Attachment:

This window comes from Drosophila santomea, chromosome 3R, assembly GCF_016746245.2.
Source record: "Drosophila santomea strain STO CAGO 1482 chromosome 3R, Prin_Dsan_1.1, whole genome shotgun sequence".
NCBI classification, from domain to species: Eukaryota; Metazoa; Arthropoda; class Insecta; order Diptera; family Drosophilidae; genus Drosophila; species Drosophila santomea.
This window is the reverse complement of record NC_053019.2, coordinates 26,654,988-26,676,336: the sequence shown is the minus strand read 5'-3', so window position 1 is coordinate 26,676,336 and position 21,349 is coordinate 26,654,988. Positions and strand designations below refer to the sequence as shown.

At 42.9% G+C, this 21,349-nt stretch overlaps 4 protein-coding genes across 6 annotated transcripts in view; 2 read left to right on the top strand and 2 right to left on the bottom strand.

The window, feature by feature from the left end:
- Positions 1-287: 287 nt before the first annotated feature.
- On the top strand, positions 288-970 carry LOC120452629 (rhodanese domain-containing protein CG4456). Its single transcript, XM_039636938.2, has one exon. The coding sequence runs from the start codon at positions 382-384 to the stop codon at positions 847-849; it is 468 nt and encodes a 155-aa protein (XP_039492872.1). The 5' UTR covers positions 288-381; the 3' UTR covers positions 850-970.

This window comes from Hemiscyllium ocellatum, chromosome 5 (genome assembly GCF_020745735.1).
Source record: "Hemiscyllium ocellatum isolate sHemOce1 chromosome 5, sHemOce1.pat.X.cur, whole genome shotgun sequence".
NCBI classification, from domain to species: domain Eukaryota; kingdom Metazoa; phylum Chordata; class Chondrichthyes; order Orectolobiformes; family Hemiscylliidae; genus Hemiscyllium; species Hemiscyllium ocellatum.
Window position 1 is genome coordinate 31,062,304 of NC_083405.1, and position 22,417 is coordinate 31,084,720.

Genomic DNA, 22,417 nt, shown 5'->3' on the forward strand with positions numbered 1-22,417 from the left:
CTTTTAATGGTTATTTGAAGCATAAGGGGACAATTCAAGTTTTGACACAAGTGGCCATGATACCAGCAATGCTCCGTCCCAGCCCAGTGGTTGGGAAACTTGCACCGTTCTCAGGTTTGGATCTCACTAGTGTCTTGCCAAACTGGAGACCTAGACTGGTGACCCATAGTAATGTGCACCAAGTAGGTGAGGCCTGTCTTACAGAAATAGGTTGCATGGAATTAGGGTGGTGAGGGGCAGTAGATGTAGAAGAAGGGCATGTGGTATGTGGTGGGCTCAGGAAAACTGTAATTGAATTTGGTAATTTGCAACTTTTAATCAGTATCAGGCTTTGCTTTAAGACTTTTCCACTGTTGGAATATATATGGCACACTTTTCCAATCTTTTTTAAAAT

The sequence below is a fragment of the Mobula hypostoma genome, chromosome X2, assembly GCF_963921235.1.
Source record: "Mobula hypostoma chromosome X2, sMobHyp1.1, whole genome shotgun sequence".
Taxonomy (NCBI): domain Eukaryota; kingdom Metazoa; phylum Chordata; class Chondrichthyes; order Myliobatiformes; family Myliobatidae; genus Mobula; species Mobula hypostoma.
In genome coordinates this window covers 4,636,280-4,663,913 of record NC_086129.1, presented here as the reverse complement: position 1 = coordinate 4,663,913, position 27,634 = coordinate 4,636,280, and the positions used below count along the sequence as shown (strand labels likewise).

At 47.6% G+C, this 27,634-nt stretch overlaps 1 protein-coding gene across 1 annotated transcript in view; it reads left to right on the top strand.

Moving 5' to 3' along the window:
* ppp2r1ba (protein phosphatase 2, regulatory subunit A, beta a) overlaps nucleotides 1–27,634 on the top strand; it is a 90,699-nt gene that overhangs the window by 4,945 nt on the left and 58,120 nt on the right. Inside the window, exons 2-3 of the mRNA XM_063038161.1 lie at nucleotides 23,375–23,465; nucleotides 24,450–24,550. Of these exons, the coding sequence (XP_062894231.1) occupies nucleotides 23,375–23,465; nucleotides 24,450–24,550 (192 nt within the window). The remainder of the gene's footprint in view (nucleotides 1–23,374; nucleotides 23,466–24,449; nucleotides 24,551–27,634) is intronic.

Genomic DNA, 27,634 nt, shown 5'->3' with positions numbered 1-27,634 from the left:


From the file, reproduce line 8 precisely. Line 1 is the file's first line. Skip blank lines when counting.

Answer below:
- On the top strand, positions 288-970 carry LOC120452629 (rhodanese domain-containing protein CG4456). Its single transcript, XM_039636938.2, has one exon. The coding sequence runs from the start codon at positions 382-384 to the stop codon at positions 847-849; it is 468 nt and encodes a 155-aa protein (XP_039492872.1). The 5' UTR covers positions 288-381; the 3' UTR covers positions 850-970.